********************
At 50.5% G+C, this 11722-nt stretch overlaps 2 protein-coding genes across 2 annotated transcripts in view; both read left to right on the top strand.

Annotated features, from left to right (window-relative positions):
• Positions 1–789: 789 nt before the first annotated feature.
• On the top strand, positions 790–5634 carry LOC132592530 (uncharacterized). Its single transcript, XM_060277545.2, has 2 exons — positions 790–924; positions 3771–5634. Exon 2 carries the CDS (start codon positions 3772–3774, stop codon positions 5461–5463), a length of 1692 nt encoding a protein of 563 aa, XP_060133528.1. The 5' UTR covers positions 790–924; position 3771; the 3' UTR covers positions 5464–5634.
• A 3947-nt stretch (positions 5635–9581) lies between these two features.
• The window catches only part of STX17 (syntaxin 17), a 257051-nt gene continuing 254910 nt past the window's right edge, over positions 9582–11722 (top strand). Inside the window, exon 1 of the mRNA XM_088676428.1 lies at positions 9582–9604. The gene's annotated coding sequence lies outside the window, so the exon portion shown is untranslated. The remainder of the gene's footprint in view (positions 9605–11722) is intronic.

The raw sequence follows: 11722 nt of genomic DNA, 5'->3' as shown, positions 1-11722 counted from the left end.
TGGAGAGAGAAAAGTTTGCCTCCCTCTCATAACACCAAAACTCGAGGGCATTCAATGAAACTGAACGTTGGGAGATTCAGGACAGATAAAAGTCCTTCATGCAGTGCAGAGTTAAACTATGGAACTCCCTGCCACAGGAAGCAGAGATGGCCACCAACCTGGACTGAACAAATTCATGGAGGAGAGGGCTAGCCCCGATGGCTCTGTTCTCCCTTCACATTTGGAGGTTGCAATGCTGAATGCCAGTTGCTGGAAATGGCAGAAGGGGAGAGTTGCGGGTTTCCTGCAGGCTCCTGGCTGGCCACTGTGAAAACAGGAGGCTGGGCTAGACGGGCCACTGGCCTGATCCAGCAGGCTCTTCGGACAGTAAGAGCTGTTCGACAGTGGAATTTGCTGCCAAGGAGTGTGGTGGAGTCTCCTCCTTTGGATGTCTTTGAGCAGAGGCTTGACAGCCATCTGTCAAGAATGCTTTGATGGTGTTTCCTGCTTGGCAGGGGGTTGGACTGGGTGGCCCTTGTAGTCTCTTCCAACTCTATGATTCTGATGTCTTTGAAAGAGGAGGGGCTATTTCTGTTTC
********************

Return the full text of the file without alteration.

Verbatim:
At 50.5% G+C, this 11722-nt stretch overlaps 2 protein-coding genes across 2 annotated transcripts in view; both read left to right on the top strand.

Annotated features, from left to right (window-relative positions):
• Positions 1–789: 789 nt before the first annotated feature.
• On the top strand, positions 790–5634 carry LOC132592530 (uncharacterized). Its single transcript, XM_060277545.2, has 2 exons — positions 790–924; positions 3771–5634. Exon 2 carries the CDS (start codon positions 3772–3774, stop codon positions 5461–5463), a length of 1692 nt encoding a protein of 563 aa, XP_060133528.1. The 5' UTR covers positions 790–924; position 3771; the 3' UTR covers positions 5464–5634.
• A 3947-nt stretch (positions 5635–9581) lies between these two features.
• The window catches only part of STX17 (syntaxin 17), a 257051-nt gene continuing 254910 nt past the window's right edge, over positions 9582–11722 (top strand). Inside the window, exon 1 of the mRNA XM_088676428.1 lies at positions 9582–9604. The gene's annotated coding sequence lies outside the window, so the exon portion shown is untranslated. The remainder of the gene's footprint in view (positions 9605–11722) is intronic.

The raw sequence follows: 11722 nt of genomic DNA, 5'->3' as shown, positions 1-11722 counted from the left end.
TGGAGAGAGAAAAGTTTGCCTCCCTCTCATAACACCAAAACTCGAGGGCATTCAATGAAACTGAACGTTGGGAGATTCAGGACAGATAAAAGTCCTTCATGCAGTGCAGAGTTAAACTATGGAACTCCCTGCCACAGGAAGCAGAGATGGCCACCAACCTGGACTGAACAAATTCATGGAGGAGAGGGCTAGCCCCGATGGCTCTGTTCTCCCTTCACATTTGGAGGTTGCAATGCTGAATGCCAGTTGCTGGAAATGGCAGAAGGGGAGAGTTGCGGGTTTCCTGCAGGCTCCTGGCTGGCCACTGTGAAAACAGGAGGCTGGGCTAGACGGGCCACTGGCCTGATCCAGCAGGCTCTTCGGACAGTAAGAGCTGTTCGACAGTGGAATTTGCTGCCAAGGAGTGTGGTGGAGTCTCCTCCTTTGGATGTCTTTGAGCAGAGGCTTGACAGCCATCTGTCAAGAATGCTTTGATGGTGTTTCCTGCTTGGCAGGGGGTTGGACTGGGTGGCCCTTGTAGTCTCTTCCAACTCTATGATTCTGATGTCTTTGAAAGAGGAGGGGCTATTTCTGTTTC